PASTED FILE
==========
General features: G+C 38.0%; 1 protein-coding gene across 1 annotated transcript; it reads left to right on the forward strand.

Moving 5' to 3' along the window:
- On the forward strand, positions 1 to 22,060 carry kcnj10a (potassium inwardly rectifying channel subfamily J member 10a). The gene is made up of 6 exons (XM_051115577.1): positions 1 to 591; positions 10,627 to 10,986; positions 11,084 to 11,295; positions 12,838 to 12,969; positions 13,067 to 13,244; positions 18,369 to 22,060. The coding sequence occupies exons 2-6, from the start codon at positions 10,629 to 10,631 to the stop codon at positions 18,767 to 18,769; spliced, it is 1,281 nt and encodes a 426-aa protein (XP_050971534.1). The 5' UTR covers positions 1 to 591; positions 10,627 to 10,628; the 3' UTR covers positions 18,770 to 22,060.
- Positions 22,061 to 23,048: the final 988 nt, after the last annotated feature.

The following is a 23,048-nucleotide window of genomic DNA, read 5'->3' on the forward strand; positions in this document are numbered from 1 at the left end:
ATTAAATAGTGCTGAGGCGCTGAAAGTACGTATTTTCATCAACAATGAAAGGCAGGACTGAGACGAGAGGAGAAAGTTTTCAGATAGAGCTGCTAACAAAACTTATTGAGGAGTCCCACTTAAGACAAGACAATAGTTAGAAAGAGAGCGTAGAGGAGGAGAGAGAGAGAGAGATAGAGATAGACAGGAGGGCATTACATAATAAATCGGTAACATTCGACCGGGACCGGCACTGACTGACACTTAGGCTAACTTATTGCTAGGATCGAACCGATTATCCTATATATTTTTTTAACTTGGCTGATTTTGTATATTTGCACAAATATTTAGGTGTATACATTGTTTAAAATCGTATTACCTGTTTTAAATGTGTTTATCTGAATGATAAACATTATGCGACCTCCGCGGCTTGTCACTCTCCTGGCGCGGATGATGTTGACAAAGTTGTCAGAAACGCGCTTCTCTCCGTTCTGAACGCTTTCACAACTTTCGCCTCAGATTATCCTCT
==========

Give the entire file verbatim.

General features: G+C 38.0%; 1 protein-coding gene across 1 annotated transcript; it reads left to right on the forward strand.

Moving 5' to 3' along the window:
- On the forward strand, positions 1 to 22,060 carry kcnj10a (potassium inwardly rectifying channel subfamily J member 10a). The gene is made up of 6 exons (XM_051115577.1): positions 1 to 591; positions 10,627 to 10,986; positions 11,084 to 11,295; positions 12,838 to 12,969; positions 13,067 to 13,244; positions 18,369 to 22,060. The coding sequence occupies exons 2-6, from the start codon at positions 10,629 to 10,631 to the stop codon at positions 18,767 to 18,769; spliced, it is 1,281 nt and encodes a 426-aa protein (XP_050971534.1). The 5' UTR covers positions 1 to 591; positions 10,627 to 10,628; the 3' UTR covers positions 18,770 to 22,060.
- Positions 22,061 to 23,048: the final 988 nt, after the last annotated feature.

The following is a 23,048-nucleotide window of genomic DNA, read 5'->3' on the forward strand; positions in this document are numbered from 1 at the left end:
ATTAAATAGTGCTGAGGCGCTGAAAGTACGTATTTTCATCAACAATGAAAGGCAGGACTGAGACGAGAGGAGAAAGTTTTCAGATAGAGCTGCTAACAAAACTTATTGAGGAGTCCCACTTAAGACAAGACAATAGTTAGAAAGAGAGCGTAGAGGAGGAGAGAGAGAGAGAGATAGAGATAGACAGGAGGGCATTACATAATAAATCGGTAACATTCGACCGGGACCGGCACTGACTGACACTTAGGCTAACTTATTGCTAGGATCGAACCGATTATCCTATATATTTTTTTAACTTGGCTGATTTTGTATATTTGCACAAATATTTAGGTGTATACATTGTTTAAAATCGTATTACCTGTTTTAAATGTGTTTATCTGAATGATAAACATTATGCGACCTCCGCGGCTTGTCACTCTCCTGGCGCGGATGATGTTGACAAAGTTGTCAGAAACGCGCTTCTCTCCGTTCTGAACGCTTTCACAACTTTCGCCTCAGATTATCCTCT